Occasionally I reprint stories I wrote while working as a foreign correspondent. Here is one I wrote from Bangkok, Thailand in 1985. It examines the attitudes some Asian countries have toward Western (read “American”) culture—specifically, its music, its films and what some consider its promiscuous lifestyle. Not much has changed since I filed this story thirty-two years ago.
By Ronald E. Yates
BANGKOK, Thailand–Two months ago, at the peak of its popularity, the hit song “One Night in Bangkok” (see link at end of story) was banned by the government here. The reason: It was seen as a Western perversion of Thai culture.
Last week in an impassioned speech, Singapore’s deputy prime minister deplored the influx of “Western decadence” and warned his nation’s parliament that Asia was being “engulfed and overwhelmed by dangerous waves of undesirable external influences.”
Even in Japan, which more than any other Asian nation has embraced and emulated Western culture, Japanese politicians and sociologists have lamented the erosion of traditional Japanese values under a “mushroom cloud of American music, movies, and adolescent mayhem.”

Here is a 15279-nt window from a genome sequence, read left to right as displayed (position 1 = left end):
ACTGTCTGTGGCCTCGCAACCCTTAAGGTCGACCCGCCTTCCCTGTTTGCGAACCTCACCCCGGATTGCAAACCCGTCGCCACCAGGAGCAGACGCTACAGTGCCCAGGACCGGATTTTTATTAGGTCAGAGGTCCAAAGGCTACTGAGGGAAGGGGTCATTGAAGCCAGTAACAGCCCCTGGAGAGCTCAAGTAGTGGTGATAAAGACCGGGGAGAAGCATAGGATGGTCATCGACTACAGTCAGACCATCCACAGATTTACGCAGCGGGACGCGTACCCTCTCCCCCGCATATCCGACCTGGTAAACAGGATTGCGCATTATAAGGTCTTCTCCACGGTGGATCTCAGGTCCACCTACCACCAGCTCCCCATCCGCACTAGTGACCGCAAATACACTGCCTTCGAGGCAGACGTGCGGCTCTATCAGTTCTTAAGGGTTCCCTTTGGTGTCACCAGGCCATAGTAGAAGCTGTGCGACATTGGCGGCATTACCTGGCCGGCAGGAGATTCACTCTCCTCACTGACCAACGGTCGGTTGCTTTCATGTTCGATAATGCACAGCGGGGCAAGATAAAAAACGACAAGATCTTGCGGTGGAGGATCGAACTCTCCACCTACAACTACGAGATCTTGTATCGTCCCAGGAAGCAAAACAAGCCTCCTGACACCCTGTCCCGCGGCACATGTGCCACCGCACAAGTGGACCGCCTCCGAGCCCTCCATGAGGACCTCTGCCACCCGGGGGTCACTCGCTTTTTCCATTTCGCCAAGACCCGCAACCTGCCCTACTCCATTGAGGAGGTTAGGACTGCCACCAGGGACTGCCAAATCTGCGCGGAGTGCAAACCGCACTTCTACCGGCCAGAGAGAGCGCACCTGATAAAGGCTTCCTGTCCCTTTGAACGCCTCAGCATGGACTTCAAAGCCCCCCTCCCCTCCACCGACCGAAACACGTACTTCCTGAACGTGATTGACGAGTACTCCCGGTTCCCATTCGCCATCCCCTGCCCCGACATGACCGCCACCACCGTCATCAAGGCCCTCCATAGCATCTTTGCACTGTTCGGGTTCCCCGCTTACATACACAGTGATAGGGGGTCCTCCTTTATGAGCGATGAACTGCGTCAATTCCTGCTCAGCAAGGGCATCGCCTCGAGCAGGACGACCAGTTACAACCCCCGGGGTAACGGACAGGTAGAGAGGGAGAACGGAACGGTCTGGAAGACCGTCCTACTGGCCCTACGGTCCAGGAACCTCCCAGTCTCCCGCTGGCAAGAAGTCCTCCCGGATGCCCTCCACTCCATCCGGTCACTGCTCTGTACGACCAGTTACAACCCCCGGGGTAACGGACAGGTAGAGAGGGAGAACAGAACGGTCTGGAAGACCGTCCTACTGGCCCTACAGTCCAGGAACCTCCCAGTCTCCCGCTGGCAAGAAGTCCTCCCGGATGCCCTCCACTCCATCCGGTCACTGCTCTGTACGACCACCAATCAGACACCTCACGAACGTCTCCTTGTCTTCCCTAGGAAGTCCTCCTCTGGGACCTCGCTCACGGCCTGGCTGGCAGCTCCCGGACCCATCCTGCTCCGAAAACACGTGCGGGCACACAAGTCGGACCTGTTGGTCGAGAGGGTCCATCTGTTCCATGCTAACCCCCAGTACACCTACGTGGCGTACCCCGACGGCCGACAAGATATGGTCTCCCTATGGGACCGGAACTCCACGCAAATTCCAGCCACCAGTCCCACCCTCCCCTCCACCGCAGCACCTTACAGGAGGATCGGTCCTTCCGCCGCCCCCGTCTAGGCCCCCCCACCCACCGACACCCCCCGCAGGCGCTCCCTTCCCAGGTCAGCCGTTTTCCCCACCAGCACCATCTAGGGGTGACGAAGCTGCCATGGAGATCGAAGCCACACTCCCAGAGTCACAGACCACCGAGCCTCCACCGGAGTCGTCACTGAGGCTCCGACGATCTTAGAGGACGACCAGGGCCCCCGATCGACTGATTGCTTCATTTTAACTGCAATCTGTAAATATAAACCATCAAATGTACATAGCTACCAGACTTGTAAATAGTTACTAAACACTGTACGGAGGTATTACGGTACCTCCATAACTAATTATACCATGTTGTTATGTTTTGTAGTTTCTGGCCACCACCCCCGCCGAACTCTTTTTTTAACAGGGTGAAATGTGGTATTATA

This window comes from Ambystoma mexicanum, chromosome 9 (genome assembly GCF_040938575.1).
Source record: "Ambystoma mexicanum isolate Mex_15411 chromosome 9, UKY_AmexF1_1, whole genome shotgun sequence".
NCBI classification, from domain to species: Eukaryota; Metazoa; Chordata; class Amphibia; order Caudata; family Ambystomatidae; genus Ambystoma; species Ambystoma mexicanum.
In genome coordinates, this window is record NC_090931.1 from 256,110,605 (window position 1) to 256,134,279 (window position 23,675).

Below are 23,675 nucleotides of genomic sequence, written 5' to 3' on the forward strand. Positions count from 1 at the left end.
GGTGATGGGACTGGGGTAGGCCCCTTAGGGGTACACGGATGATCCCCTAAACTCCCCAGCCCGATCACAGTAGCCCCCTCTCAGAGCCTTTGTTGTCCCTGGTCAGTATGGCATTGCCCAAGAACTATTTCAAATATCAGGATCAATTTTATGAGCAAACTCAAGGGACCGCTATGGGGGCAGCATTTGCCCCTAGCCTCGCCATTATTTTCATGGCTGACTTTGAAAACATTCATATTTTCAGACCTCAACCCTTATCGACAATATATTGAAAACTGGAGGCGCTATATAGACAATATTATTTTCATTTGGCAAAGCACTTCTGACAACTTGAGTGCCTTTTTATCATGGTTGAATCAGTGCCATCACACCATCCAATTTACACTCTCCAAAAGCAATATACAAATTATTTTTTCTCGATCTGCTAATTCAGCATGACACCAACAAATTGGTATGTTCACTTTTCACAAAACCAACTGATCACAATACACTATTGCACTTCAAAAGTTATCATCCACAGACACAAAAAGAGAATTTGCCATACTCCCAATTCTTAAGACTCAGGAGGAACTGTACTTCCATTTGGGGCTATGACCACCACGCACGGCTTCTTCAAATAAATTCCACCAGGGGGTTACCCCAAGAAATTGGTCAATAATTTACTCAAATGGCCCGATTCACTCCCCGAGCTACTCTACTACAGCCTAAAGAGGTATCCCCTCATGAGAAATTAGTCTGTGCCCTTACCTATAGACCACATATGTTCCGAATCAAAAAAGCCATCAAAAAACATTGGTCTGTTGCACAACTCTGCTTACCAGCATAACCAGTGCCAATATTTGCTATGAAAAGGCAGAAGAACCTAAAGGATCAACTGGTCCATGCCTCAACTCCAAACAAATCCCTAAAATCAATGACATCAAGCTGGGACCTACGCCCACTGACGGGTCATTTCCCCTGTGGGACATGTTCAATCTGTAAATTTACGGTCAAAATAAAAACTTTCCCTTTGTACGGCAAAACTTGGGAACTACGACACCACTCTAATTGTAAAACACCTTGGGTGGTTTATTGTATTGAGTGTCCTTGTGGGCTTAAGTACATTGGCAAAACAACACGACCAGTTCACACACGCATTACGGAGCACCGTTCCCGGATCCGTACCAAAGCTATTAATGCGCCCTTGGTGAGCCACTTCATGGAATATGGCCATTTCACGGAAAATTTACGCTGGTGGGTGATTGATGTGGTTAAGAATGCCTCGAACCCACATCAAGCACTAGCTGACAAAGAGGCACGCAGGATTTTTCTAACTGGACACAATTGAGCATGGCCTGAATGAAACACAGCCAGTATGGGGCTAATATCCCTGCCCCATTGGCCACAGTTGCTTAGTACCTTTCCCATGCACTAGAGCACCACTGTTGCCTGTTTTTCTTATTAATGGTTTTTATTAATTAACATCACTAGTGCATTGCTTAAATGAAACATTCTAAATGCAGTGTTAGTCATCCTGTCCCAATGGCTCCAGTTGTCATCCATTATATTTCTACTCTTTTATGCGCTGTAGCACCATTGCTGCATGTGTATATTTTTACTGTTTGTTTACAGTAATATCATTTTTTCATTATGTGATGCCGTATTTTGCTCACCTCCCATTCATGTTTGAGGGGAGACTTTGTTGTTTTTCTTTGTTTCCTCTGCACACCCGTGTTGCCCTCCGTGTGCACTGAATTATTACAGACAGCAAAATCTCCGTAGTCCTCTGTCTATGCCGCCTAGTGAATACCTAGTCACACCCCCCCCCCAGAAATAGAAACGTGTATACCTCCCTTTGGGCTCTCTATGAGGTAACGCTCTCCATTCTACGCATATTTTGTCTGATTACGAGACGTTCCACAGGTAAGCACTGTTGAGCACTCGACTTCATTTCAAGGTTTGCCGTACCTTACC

Other Asian nations–from South Korea, which has in the past banned American rock music, to Taiwan, which has refused to allow controversial American and European films and books to be circulated–have begun looking more critically at imported Western ideas, culture and even fashion as their traditional societies are altered by high technology and cross-cultural communication.
Everything from declining family and human relations to rising divorce and crime rates is being blamed on unhealthy Western “permissiveness” in an increasingly shrill denunciation of the West.
Ironically, this is happening at a time when economic and cultural contact between Asia and the rest of the world has never been greater.
Critics of American and European influences are calling for a return to something they call “Asian values”–a
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